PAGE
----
More on No-Knead Bread:
• Bittman’s No-Knead Bread Phenomenon (link to original NY Times article and recipe)
• Artisan Bread in 5 Minutes a Day (with link to original NY Times article and recipe)
• No-Knead Bread in a Hurry

Pillow ciabatta

I've been playing around with the no-knead ciabatta recipe for a while, and am finding a major problem: my ciabatta comes out with one giant air pocket. Last night I made three loaves all from the same 100% hydration recipe. With the first I stirred the 18-hour proofed batter then poured out one loaf and put it right in the oven. Here's how that one came out.

You can see even with no proofing time it got pretty large bubbles and most are at the top. About 2/3 of this loaf had one giant bubble at the top, so you end up with a really thin top crust.

The second loaf I proofed for 45 minutes, then flipped upside down and baked right away. I thought this might help redistribute the air pockets to the bottom so they'd rise through the bake and you would get a nicely uniform webbed structure. Nope. Even worse.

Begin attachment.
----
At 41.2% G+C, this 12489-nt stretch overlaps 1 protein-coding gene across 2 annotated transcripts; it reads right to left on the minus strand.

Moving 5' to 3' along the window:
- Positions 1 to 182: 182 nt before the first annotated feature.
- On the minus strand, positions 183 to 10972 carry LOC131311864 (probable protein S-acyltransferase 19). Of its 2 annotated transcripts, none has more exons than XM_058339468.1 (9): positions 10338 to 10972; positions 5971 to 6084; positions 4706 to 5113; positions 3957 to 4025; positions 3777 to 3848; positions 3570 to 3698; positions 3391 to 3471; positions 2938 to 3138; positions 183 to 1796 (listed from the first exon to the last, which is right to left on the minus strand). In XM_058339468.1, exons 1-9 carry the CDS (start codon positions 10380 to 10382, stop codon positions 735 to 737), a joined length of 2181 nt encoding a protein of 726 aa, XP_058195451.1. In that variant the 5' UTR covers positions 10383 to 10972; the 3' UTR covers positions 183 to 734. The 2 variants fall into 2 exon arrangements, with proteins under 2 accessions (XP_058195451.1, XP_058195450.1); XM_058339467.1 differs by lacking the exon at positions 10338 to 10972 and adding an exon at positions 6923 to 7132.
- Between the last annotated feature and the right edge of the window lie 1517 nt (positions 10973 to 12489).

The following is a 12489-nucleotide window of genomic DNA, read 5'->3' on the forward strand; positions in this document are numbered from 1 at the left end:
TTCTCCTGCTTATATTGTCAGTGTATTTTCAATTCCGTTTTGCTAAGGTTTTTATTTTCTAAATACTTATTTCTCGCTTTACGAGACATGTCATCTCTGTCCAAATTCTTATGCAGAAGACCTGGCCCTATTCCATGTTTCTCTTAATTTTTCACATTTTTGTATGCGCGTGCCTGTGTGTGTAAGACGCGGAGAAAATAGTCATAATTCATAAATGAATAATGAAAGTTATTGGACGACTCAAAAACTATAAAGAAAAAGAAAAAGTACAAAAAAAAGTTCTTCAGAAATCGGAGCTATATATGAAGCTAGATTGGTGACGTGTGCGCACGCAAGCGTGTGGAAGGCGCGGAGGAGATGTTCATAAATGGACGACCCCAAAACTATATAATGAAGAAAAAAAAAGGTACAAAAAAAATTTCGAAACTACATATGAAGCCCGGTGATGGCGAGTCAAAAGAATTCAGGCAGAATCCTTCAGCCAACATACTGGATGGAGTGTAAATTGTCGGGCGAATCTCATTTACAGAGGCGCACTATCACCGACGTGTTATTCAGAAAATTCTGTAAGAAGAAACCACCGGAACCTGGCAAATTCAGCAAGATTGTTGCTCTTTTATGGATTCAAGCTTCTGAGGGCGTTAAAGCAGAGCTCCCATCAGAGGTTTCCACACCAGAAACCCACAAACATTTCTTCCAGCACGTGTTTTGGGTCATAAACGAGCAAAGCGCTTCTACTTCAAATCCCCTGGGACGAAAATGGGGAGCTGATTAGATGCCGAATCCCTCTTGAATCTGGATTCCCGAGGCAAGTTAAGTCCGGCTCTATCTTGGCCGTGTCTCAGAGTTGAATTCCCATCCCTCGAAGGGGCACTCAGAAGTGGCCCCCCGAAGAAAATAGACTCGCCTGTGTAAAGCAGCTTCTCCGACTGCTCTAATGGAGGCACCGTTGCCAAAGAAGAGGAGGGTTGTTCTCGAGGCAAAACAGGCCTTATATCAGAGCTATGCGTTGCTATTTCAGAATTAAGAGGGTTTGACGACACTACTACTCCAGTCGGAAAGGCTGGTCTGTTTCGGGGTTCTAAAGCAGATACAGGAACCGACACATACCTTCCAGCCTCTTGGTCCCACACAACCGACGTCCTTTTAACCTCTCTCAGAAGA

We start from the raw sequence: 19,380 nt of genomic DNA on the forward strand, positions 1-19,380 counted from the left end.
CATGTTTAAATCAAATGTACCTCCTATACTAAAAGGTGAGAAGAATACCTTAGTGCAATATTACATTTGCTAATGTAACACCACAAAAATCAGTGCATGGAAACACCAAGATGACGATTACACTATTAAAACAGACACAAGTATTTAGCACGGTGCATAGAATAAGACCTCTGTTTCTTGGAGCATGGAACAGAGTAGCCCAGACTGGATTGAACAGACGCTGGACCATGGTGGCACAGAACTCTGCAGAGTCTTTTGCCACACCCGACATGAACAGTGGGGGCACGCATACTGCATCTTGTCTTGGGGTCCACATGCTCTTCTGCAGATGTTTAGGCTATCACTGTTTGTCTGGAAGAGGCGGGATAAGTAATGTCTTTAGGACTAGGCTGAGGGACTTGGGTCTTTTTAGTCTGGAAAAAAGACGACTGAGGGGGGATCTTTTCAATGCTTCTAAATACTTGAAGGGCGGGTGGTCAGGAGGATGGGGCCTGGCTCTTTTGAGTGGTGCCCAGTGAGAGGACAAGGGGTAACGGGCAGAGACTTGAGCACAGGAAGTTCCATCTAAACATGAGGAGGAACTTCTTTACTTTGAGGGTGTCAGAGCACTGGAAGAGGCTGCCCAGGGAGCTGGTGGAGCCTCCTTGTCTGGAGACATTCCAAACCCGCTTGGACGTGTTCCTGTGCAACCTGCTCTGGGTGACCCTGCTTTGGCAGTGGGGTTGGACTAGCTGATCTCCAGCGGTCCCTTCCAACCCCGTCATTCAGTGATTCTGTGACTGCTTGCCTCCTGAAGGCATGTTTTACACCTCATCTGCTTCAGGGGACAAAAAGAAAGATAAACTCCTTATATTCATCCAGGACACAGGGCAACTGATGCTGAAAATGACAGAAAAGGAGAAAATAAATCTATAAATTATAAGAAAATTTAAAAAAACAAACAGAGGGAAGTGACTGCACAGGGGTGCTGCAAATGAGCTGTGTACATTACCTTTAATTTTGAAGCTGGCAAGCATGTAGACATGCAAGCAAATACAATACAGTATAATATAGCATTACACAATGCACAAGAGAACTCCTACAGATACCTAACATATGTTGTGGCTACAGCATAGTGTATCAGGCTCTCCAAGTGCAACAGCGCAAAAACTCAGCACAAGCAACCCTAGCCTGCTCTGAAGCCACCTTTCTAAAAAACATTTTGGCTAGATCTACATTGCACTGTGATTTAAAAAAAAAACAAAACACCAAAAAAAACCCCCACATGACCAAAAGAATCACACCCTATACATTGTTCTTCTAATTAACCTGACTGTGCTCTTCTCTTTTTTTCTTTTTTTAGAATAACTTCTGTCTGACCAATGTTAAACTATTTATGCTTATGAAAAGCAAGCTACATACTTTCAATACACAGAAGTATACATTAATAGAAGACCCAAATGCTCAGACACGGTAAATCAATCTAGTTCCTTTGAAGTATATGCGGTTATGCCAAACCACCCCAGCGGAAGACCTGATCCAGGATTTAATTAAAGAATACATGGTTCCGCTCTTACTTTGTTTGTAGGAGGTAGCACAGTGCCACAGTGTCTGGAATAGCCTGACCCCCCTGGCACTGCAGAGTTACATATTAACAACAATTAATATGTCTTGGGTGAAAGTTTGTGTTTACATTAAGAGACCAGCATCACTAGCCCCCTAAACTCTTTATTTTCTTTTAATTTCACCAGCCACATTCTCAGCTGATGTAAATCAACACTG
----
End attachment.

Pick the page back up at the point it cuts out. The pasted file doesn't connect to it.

The final loaf proofed uncovered for about 90 minutes, didn't get flipped, and came out with the most dramatic structure yet.

I haven't cut that one open yet but I expect it'll be like the Christmas turkey in National Lampoon's Christmas Vacaction--all brown skin and hollow inside.

So what gives? Is 100% hydration dough just impossible to bake? I know there's too much flour on all but the last loaf, which affects browning. I'm thinking the batter is so thin that the bubbles instantly rise to the top and the use of high-gluten flour means the crust just stretches out like a latex balloon. Should I switch to all-purpose or just lower the hydration to 85-90%?

I've got the recipe on the bread section of my website so you can see the formula in detail. I think it still needs some tweaking!

That or a weak flour. But it's clear your dough doesn't have sufficient structure to develop a proper crumb. Instead, the steam is just concentrating in one giant bubble.